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# Newz Forum: BASEBALL: The End of an ERA

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posted on Feb, 17 2005 @ 07:47 PM
Fact: Statistics are the foundation of baseball analysis.

In the game's infancy, however, statistics were little more than a numerical representation of the obvious. Hits, walks, wins, losses - the usual. But as baseball has evolved, so have the metrics used to analyze it. From per-inning ratios for pitchers to adjusted averages for batters, every year it seems there's a new statistic shaping our opinions of the modern ballplayer.

Some of these statistics have maintained their relevance. Others have not.

After relief pitching was introduced in the early 1900s, gauging a pitcher's performance became increasingly difficult using only wins and losses. The complete game was no longer a given, and a solution was born in a theoretical projection.

ERA was a mathematical miracle, the father of the modern-day "stat," a formula simple enough for child to grasp and complex enough to wow a veteran scout.

No more.

Since its inception, ERA has been based upon the premise that starting pitchers throw complete games with certain regularity. But that premise has been false for years, perhaps even decades.

Consider the facts.

Major League Baseball's starting pitchers are being pampered like never before. Besides averaging just six innings per outing, they notched complete games in only three percent of their starts in 2004.

The complete game isn't just on a steady decline - it's on life support. Way back in 1917, Boston's Babe Ruth led MLB with 34 complete games. A decade later, 30 did the trick. In 1937, 27 was enough. In 1947, 24 was enough. In 1957, Warren Spahn needed just 18.

On the surface, not much changed over the next 40 years. Like Spahn before him, Roger Clemens topped the Bigs with 18 complete games in 1987. A decade later, it only took 13 for Pedro Martinez to lead the Majors.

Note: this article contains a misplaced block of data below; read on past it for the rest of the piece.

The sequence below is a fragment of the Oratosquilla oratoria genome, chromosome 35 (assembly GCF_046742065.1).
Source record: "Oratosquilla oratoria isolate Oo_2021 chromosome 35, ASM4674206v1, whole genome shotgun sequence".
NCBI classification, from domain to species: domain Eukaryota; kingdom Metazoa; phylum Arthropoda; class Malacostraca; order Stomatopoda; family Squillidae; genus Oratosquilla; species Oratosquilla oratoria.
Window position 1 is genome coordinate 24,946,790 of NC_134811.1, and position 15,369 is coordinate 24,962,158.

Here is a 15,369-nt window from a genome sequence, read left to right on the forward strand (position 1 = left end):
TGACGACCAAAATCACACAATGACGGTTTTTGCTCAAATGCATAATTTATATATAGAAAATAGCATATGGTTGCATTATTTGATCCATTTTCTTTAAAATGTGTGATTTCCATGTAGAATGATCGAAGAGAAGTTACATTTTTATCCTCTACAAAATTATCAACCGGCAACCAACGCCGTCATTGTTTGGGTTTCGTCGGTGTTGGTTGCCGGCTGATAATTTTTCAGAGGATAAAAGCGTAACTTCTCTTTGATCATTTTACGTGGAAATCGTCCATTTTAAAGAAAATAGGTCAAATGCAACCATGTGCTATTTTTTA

But then the slope got really slippery. Since 1999, no pitcher has even notched as many as 10 complete games in a year. So what happened?

Well, it's actually still happening. Ironically, ERA is dying for the same reason it was created: The rise of the reliever. Today's specialized bullpen has become so vital to success that it practically forbids the complete game.

The starters of Major League Baseball should be irate. The glorified mop-up men of the 'pen stole their stat and slowly cheapened it to death. Now even the LaTroy Hawkins of the world perennially have ERAs under three. And don't even get me started on those overhyped lefty specialists.

The stat that once brought truth to the game is nothing more than a hoax. After all, what good is a nine-inning projection if a pitcher can't last more than two innings, never mind six?

And let's not forget about Eric Gagne. Prior to becoming the most dominant reliever in the history of the game, Gagne was a mediocre starter at best.

Indeed, evolution has run its course. The game has changed, likely forever, and ERA has been naturally selected for extinction. The stat that once revealed more than meets the eye now imagines the irrelevant. In essence, ERA has become the phantom statistic.

Such is the fate of false assumptions, baseless theories and uneducated guesswork in an age of precision. And this is the end of an ERA.

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